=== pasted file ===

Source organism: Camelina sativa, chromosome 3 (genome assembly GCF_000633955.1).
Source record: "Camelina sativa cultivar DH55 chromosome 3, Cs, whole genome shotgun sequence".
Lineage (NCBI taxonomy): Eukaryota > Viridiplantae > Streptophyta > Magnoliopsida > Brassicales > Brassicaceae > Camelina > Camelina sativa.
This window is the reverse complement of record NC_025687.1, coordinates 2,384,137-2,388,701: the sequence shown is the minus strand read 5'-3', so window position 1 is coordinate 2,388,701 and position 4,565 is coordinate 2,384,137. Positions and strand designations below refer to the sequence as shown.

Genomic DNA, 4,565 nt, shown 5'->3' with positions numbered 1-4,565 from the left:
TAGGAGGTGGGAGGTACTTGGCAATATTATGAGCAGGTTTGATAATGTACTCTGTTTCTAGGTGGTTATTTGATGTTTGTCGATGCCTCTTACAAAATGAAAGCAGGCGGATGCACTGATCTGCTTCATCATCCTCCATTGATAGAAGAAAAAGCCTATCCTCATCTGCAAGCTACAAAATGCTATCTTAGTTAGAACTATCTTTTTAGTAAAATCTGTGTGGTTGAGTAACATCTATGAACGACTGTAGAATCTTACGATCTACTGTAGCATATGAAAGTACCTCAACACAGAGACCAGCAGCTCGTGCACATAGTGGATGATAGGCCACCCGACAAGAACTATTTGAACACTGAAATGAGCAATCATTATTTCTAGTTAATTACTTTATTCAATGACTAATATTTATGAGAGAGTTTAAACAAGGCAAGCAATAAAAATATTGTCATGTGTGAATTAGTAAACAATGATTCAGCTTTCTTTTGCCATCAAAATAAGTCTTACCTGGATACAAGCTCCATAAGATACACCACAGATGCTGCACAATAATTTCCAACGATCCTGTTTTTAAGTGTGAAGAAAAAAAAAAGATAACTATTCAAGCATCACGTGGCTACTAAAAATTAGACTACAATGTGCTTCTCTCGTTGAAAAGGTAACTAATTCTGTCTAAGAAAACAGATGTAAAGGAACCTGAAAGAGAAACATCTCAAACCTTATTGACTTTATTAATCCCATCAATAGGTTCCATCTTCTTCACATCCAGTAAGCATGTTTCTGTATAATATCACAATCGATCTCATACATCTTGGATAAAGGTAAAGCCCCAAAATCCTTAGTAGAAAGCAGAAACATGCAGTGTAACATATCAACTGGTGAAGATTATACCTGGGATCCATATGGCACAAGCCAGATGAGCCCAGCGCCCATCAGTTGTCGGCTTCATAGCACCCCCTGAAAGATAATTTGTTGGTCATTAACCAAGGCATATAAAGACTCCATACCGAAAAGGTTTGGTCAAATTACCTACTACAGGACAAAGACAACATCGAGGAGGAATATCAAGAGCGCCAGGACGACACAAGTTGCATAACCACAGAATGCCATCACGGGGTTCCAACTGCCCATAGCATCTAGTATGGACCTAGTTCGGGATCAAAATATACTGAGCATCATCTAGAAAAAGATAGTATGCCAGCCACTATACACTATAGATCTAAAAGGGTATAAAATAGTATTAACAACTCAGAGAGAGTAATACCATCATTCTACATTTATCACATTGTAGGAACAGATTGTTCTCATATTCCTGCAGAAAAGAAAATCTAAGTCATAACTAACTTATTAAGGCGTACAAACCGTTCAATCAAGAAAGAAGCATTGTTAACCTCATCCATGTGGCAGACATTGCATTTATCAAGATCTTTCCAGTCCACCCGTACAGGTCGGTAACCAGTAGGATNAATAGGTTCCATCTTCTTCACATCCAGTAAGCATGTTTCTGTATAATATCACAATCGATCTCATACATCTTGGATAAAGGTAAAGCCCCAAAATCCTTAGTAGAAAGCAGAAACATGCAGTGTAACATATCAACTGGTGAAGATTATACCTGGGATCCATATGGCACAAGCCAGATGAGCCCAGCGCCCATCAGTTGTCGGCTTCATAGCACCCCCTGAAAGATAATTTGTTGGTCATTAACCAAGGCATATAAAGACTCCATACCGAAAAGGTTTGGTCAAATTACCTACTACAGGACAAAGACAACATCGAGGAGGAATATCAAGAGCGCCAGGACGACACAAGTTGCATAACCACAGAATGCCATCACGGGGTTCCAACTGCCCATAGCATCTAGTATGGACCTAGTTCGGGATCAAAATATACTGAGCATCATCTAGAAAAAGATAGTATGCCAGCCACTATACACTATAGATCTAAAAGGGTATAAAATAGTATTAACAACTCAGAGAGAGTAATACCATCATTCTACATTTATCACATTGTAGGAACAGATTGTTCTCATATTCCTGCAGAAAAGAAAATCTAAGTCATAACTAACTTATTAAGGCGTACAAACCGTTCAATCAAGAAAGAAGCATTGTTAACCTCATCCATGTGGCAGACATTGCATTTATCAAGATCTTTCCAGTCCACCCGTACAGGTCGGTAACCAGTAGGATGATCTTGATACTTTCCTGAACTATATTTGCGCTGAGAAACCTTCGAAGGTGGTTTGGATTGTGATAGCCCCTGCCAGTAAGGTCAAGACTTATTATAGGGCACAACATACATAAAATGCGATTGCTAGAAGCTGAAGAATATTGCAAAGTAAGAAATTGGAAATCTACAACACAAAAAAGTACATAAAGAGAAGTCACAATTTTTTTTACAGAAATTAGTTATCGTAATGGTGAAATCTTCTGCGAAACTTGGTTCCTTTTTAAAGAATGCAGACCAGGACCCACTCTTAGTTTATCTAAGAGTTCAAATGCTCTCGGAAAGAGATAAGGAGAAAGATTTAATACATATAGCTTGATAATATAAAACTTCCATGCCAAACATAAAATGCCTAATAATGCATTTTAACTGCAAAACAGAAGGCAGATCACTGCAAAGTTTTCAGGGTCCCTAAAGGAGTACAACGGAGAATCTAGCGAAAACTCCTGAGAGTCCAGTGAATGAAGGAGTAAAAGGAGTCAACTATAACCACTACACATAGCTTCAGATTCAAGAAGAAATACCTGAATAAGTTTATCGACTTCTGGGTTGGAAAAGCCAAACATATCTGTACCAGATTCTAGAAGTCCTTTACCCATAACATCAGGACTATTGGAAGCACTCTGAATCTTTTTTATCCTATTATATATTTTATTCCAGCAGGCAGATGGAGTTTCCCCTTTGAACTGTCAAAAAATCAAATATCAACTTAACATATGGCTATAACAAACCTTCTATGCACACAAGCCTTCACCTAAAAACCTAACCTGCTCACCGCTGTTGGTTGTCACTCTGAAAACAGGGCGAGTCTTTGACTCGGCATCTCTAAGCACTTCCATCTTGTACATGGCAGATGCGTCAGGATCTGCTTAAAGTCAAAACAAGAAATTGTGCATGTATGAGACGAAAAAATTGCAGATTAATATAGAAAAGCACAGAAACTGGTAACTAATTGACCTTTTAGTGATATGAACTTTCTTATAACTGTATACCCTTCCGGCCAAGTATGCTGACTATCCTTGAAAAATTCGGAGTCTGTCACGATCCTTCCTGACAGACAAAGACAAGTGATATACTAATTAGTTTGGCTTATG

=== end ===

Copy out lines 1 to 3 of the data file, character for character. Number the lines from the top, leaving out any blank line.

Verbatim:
Source organism: Camelina sativa, chromosome 3 (genome assembly GCF_000633955.1).
Source record: "Camelina sativa cultivar DH55 chromosome 3, Cs, whole genome shotgun sequence".
Lineage (NCBI taxonomy): Eukaryota > Viridiplantae > Streptophyta > Magnoliopsida > Brassicales > Brassicaceae > Camelina > Camelina sativa.